So we debit service revenue 20,000 credit income summary for 20,000. Now once you make that entry and then it back to your general ledger and you can see here l’ve just shown the posting against the service revenue account only. That 20,000 debit creates a zero balance and that’s how you close out a service revenue account that has a normal credit balance.
Next we go to step two, step two we have to close our expense. In this example in the interest of remedy I’ve only shown you three expense accounts. But of course in a regular company you’re going to have many many expense accounts and that’s fine we’ll still follow same logic in the same process.
So here with the expense account prior to making this closing entry, let’s look at the general ledger account here for just one of them which is advertising expense.
Advertising expense prior to this closing entry had a $3,500 normal debit balance, so our job is to take this account for the $3,500 debit balance and bringing to a zero balance.
how do we do that, we do that by creating a closing entry that credit your advertising account and the offsetting debit will go for that same income summary account that we use in step one. And when you have more than one expense account, you’ll use same logic and credit each of these expense accounts. Again the interest of brevity I’ve only outline one expense account here in the genaral ledger.
Once you make this closing entry, but debit income summary and credit the respective expense account and you post that to your general ledger in this case I’m illustrating again the advertising expense only, you will find that your closing entry when it gets posted as a credit will bring your adverrtising expense to zero balance. Remember it had normal debit balance before then your closing entry was a credit to the advertising expense and that gives you a zero balance and as I said you repeat the process again with as many expense accounts as you have.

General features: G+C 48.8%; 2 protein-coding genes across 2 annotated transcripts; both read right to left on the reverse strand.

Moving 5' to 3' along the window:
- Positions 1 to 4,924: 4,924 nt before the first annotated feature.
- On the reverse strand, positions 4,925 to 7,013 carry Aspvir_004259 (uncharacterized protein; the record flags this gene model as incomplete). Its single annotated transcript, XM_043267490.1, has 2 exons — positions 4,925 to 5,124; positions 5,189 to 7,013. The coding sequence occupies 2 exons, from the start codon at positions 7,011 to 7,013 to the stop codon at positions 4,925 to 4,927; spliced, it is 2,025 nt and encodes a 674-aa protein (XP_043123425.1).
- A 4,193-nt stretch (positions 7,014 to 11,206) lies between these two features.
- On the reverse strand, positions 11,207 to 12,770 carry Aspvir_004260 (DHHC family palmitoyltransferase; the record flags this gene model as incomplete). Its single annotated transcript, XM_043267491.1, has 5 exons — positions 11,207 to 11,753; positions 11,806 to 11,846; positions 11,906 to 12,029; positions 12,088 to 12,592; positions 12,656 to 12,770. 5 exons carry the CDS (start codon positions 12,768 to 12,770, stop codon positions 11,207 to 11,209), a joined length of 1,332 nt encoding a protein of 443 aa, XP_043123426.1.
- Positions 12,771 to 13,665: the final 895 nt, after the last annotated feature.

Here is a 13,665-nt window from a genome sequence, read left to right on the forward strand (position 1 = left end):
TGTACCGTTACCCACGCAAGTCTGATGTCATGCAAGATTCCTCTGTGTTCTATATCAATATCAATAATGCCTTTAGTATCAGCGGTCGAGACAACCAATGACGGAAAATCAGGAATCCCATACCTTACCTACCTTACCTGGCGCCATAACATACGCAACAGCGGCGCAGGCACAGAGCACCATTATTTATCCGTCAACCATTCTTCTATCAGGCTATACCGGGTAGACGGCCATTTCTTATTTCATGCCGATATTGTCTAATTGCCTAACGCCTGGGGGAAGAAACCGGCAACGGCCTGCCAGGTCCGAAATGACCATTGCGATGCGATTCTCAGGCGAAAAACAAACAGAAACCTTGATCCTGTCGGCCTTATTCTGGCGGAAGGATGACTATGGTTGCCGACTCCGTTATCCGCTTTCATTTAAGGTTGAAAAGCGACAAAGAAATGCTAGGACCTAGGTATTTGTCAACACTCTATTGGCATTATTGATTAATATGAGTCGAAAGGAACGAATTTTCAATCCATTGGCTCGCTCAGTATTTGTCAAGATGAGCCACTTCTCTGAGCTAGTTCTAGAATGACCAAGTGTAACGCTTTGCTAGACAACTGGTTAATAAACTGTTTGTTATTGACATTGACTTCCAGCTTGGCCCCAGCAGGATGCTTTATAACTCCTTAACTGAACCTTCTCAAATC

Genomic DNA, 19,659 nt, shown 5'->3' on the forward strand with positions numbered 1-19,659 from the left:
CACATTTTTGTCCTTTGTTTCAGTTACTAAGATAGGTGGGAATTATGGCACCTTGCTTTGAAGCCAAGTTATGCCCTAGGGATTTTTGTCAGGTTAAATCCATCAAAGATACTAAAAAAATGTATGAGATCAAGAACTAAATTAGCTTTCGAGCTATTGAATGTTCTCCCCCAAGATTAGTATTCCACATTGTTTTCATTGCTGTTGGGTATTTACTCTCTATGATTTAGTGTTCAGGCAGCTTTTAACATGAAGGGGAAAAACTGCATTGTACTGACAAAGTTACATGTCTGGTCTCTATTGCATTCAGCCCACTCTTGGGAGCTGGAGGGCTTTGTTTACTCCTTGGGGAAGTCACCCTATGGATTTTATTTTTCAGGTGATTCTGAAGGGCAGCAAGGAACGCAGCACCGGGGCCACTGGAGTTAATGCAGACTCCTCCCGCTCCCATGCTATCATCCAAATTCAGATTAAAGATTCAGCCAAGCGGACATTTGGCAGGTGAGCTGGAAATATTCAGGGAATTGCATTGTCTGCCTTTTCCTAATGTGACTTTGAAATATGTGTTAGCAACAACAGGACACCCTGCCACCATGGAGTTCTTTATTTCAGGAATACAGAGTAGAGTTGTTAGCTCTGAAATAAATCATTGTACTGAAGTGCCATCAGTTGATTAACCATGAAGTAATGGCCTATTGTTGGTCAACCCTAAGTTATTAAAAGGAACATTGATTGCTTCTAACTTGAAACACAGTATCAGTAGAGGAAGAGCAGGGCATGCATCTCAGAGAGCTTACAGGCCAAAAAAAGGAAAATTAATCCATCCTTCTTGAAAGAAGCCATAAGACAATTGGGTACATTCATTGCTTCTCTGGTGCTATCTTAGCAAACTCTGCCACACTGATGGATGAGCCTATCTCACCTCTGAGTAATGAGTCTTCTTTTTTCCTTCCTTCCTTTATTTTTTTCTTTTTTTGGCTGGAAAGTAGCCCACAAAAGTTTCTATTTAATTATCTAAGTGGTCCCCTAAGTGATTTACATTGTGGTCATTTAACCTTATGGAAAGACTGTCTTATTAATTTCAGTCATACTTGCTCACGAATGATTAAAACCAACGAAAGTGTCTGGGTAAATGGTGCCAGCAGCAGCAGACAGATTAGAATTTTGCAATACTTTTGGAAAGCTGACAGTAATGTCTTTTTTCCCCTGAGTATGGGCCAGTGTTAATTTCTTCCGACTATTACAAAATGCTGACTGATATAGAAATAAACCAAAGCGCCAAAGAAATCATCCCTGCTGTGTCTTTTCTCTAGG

Step three, step three is to close out your income summary account. However close out your income summary account we first need to calculate the balance of income summary, because remember prior to the closing process your income summary accout had a zero balance, however based on entry no1 and entry no2, in step one and step two respectively your income summary account has some activity right now.
So let’s look at income summary account here, and you can see that from entry number one from this income summary credit when this gets posted this got posted as a credit here to your income summary general ledger account and then from entry number two, entry number two you had a debit to income summary of 9,860, and that got posted as a debit to income summary general ledger account.
This creates a balance of 10,140 credit. Your job in step three is to take this credit balance of 10,140 and bringing it to a zero balance.
How do you that? You do that by creating another closing entry in step three which will debit the income summary for 10,140. And the offsetting account will go to your capital account, if it’s a proprietorship or to retained earnings if it’s a corporation.
And when you make this entry, entry number three with a debit income summary and you post that to your general ledger income summary account, here at the debit you can see the cross reference, here is a debit 10,140 and you see the cross reference that says closing that will give you a zero balance.
Now what is important to remember with entry number three is when you credit your capital account or retained earning account that amount represent your net income in this case.
So your net income basicallay is getting shifted into your capital account or into your retain earning accout increasing it. Step four is your drawing account and again this is only if you have a proprietorship.
So if you have proprietorsihp then you use this closing entry and drawing is when the owner takes out money from the company for business purposes and it had it’s a contract equity account that has a normal debit balance just to close it out we are going to credit drawing and again the offset will be to the capital account reducing your capital. so in essense drawing reduces your capital.
Now remember that will not here but that the entry number three is when you’re using your retain earning or capital, you’re not closing out the account you are merely increasing your capital or retain earnings acccount through that entry number three.
So this is an orverview of the closing out process again we go to the different entries I’ve given the rationale and I hope this will help you further in your studies.